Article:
This is so not your grandfather’s lumberyard. At Tum-A-Lum Lumber’s Hood River location, a redesign of the facility brought clarity inside and out, with floor-to-ceiling windows that flood the building with light and bring in the stunning views of the Columbia River Gorge.
The choice was a nod to retail establishments, which have long used expanses of glass to showcase their wares and lure potential customers inside. That type of glazing is almost unheard of in lumberyards, where the use of glass is more often restricted to an industrial door with smudged panels that afford little insight into what lies beyond.
The nod to retail was not by chance. Of Tum-A-Lum’s three locations (the others are in Pendleton and The Dalles, Ore.), Hood River has the most retail traffic, and CEO Dave Dittmer would like to encourage more. “We are not trying to de-emphasize the contractor base (currently the yard makes 55% of its sales to pros) but expand the retail base.”
Over time, Hood River, located at the confluence of the Hood and Columbia rivers and surrounded by the basalt cliffs of the 80-mile-long Columbia River Gorge, has become a real draw for sports-loving tourists and those seeking second homes, and Tum-A-Lum executives wanted draw in these new customers. Dittmer and Renee Coffman, Tum-A-Lum’s consumer business development manager, felt a more retail-friendly environment would go a long way toward doing so, especially for female customers.
To bring in views of the river and mountains, Dittmer gave up a whole retail wall, a design choice that would not even have occurred to him had not his architect, Brett Baba, of the Seattle firm Graham Baba, broached the idea. There was some initial hesitation, but then the idea took hold. He’s never regretted the decision. “You have now invited the public into the facility,” he says. “When you are standing inside looking out, you are looking into the gorge. It’s a beautiful view.”
The expansive windows provided both opportunities and challenges for Coffman. By locating the design center up front, where products and room vignettes are illuminated by natural light, “people can really picture this stuff in their homes.” At the same time, “when you design a store with retail product you have to be careful where you place items. Products and signage can fade in the sun.” The sun became a pivotal factor in the layout.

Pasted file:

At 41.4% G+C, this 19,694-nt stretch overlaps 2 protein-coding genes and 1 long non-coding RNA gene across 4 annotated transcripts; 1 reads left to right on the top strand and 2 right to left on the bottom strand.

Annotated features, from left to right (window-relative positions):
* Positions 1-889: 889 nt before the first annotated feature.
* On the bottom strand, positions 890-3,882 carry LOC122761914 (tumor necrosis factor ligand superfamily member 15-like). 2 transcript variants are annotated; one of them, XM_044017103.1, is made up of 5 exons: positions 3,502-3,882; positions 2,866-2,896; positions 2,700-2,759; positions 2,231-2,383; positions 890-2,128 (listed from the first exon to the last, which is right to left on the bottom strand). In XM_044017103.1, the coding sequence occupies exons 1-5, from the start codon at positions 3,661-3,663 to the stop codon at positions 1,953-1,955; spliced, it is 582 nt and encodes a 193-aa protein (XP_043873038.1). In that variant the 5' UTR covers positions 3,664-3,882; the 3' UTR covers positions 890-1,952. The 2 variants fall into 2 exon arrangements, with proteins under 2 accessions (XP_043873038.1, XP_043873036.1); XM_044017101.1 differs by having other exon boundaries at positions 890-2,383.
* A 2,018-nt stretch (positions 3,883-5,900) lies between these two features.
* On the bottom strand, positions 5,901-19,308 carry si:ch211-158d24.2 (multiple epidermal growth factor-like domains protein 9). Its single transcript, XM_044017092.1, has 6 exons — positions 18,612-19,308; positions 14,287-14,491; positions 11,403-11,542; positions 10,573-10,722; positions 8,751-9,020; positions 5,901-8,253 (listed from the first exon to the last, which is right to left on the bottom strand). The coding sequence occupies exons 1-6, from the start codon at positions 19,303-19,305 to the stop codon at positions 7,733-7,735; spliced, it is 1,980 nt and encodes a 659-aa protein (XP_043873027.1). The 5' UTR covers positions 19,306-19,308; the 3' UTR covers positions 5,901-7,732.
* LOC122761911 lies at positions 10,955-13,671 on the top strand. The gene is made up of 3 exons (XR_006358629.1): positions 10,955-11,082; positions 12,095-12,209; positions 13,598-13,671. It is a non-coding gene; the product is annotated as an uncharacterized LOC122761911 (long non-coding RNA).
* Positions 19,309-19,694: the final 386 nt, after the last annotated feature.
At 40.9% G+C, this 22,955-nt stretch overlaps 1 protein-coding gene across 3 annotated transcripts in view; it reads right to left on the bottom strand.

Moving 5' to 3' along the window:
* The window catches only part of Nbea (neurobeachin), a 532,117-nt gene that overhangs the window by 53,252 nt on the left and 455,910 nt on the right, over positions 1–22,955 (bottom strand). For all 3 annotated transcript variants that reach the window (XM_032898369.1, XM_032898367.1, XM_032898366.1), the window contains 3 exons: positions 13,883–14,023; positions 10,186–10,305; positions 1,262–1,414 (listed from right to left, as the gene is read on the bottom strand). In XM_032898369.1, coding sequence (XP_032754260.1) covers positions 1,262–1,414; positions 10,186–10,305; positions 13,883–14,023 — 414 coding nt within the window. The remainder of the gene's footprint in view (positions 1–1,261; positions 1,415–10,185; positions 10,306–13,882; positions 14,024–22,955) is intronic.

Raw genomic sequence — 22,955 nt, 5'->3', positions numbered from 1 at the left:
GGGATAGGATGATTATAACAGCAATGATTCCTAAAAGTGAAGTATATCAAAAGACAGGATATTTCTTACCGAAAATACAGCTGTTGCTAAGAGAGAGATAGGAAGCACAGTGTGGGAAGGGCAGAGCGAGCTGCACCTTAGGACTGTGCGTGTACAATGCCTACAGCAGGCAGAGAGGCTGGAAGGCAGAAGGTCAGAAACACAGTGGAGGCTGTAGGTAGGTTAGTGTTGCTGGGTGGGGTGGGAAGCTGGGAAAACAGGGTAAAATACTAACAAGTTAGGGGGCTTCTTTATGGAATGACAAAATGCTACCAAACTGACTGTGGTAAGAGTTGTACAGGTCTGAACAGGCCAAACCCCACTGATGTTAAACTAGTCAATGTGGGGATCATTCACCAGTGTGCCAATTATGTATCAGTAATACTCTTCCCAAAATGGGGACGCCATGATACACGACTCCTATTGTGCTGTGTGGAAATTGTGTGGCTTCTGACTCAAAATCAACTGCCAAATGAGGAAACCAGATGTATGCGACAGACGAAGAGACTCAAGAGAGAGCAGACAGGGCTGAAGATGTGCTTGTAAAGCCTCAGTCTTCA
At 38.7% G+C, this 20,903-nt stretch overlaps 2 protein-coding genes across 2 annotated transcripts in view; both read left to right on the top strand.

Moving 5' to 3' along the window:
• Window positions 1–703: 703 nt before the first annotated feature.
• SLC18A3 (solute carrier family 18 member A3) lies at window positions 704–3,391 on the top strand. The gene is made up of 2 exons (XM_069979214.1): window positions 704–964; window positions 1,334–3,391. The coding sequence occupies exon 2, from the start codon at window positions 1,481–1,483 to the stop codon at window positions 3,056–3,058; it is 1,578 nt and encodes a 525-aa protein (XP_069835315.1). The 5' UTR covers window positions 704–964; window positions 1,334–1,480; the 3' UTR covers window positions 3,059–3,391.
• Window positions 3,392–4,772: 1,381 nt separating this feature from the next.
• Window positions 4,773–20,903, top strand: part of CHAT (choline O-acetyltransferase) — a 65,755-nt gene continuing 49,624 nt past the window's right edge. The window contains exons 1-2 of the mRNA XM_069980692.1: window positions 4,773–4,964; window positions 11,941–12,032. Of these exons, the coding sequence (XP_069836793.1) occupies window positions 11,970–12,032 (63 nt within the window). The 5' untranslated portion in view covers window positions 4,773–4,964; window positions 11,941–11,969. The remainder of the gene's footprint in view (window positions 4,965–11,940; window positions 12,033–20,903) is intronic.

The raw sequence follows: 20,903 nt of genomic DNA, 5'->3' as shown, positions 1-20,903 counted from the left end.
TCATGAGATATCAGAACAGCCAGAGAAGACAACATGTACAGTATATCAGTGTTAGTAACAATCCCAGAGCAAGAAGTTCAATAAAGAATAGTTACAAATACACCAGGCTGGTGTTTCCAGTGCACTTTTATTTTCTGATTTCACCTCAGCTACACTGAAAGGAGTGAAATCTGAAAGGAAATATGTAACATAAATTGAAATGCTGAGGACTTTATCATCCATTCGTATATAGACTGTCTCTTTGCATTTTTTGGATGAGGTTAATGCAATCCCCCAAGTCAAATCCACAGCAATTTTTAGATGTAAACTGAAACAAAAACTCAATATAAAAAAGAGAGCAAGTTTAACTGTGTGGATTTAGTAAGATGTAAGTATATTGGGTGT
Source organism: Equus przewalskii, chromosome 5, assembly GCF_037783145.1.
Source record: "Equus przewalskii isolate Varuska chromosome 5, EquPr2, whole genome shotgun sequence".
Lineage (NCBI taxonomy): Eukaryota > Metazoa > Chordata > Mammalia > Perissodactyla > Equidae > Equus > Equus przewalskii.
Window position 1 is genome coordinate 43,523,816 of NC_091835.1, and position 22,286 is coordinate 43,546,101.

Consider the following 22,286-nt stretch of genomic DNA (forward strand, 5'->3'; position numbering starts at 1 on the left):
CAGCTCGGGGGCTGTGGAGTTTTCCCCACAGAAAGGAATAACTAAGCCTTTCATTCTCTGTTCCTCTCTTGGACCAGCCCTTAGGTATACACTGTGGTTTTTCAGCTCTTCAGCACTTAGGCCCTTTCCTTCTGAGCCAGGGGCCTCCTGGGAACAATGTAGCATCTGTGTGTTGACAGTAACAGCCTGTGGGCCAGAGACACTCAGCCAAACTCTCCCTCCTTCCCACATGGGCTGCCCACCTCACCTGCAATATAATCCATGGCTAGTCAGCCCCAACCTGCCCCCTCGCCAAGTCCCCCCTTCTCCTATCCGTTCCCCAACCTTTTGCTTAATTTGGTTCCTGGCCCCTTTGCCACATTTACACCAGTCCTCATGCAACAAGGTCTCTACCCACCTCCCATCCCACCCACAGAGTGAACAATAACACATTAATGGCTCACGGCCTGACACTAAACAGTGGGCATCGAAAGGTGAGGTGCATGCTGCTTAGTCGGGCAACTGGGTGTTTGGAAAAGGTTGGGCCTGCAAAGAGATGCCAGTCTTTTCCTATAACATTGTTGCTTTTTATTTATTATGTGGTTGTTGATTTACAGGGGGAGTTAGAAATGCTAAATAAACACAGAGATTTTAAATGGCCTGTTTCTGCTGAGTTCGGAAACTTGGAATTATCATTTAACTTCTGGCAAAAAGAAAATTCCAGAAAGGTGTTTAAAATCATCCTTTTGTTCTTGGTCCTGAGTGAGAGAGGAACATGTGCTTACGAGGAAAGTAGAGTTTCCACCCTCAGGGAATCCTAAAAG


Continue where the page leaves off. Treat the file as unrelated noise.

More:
The use of glazing in the remodel was not limited to the exterior wall. A wall of clerestory windows floods the interior showroom with light. Coffman believes the modernized lumberyard, with lots of windows and an easy-to-navigate interior, will attract more female customers, who can sometimes be intimidated by traditional lumberyards. “Anybody would feel comfortable pulling up to it,” she says.
The Hood River facility was, for many years, the de facto headquarters of Tum-A-Lum (a Native American term from the Umatilla people meaning “spreading waters”). The lumberyard has been a fixture in the Pacific Northwest for over 100 years. By 2016, the antiquated 1980 building at Hood River, which has been the site of a Tum-A-Lum yard since 1922, was in sore need of a redesign. “We needed additional retail square footage and a brand refreshening,” Dittmer says. “We also wanted to establish a brand identity for the new people coming into our community.”